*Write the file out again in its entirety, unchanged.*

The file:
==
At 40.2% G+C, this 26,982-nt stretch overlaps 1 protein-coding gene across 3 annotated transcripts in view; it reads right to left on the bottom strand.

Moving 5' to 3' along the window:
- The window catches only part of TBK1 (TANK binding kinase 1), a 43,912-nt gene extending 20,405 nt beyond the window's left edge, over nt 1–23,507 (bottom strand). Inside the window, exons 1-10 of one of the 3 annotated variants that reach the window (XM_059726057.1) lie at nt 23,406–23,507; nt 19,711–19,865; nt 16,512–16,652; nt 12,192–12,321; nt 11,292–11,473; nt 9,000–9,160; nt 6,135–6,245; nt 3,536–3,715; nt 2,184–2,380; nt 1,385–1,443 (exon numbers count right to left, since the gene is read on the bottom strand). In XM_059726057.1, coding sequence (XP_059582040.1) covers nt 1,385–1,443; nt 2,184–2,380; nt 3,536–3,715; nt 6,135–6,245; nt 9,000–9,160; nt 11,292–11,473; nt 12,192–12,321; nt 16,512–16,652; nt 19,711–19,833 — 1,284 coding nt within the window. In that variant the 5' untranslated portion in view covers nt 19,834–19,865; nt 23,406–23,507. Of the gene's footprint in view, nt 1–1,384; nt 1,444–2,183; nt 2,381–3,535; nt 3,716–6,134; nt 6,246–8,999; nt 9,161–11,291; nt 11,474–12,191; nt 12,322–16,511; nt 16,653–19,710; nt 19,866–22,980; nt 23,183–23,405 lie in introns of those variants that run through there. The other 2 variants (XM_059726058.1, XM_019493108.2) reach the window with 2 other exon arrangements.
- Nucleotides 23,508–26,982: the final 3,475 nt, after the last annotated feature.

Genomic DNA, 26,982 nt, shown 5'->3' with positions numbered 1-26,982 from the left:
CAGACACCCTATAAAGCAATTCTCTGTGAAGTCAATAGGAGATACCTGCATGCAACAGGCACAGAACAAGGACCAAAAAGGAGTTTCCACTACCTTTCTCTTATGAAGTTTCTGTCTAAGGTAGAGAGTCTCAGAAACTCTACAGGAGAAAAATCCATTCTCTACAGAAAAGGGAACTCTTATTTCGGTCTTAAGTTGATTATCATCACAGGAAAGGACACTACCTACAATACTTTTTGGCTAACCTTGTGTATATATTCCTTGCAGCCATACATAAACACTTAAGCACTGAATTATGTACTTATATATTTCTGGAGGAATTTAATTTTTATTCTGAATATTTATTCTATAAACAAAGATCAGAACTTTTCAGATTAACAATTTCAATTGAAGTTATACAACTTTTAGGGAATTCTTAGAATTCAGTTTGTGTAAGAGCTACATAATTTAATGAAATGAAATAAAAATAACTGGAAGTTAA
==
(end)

At 40.2% G+C, this 26,982-nt stretch overlaps 1 protein-coding gene across 3 annotated transcripts in view; it reads right to left on the bottom strand.

Moving 5' to 3' along the window:
- The window catches only part of TBK1 (TANK binding kinase 1), a 43,912-nt gene extending 20,405 nt beyond the window's left edge, over nt 1–23,507 (bottom strand). Inside the window, exons 1-10 of one of the 3 annotated variants that reach the window (XM_059726057.1) lie at nt 23,406–23,507; nt 19,711–19,865; nt 16,512–16,652; nt 12,192–12,321; nt 11,292–11,473; nt 9,000–9,160; nt 6,135–6,245; nt 3,536–3,715; nt 2,184–2,380; nt 1,385–1,443 (exon numbers count right to left, since the gene is read on the bottom strand). In XM_059726057.1, coding sequence (XP_059582040.1) covers nt 1,385–1,443; nt 2,184–2,380; nt 3,536–3,715; nt 6,135–6,245; nt 9,000–9,160; nt 11,292–11,473; nt 12,192–12,321; nt 16,512–16,652; nt 19,711–19,833 — 1,284 coding nt within the window. In that variant the 5' untranslated portion in view covers nt 19,834–19,865; nt 23,406–23,507. Of the gene's footprint in view, nt 1–1,384; nt 1,444–2,183; nt 2,381–3,535; nt 3,716–6,134; nt 6,246–8,999; nt 9,161–11,291; nt 11,474–12,191; nt 12,322–16,511; nt 16,653–19,710; nt 19,866–22,980; nt 23,183–23,405 lie in introns of those variants that run through there. The other 2 variants (XM_059726058.1, XM_019493108.2) reach the window with 2 other exon arrangements.
- Nucleotides 23,508–26,982: the final 3,475 nt, after the last annotated feature.

Genomic DNA, 26,982 nt, shown 5'->3' with positions numbered 1-26,982 from the left:
CAGACACCCTATAAAGCAATTCTCTGTGAAGTCAATAGGAGATACCTGCATGCAACAGGCACAGAACAAGGACCAAAAAGGAGTTTCCACTACCTTTCTCTTATGAAGTTTCTGTCTAAGGTAGAGAGTCTCAGAAACTCTACAGGAGAAAAATCCATTCTCTACAGAAAAGGGAACTCTTATTTCGGTCTTAAGTTGATTATCATCACAGGAAAGGACACTACCTACAATACTTTTTGGCTAACCTTGTGTATATATTCCTTGCAGCCATACATAAACACTTAAGCACTGAATTATGTACTTATATATTTCTGGAGGAATTTAATTTTTATTCTGAATATTTATTCTATAAACAAAGATCAGAACTTTTCAGATTAACAATTTCAATTGAAGTTATACAACTTTTAGGGAATTCTTAGAATTCAGTTTGTGTAAGAGCTACATAATTTAATGAAATGAAATAAAAATAACTGGAAGTTAA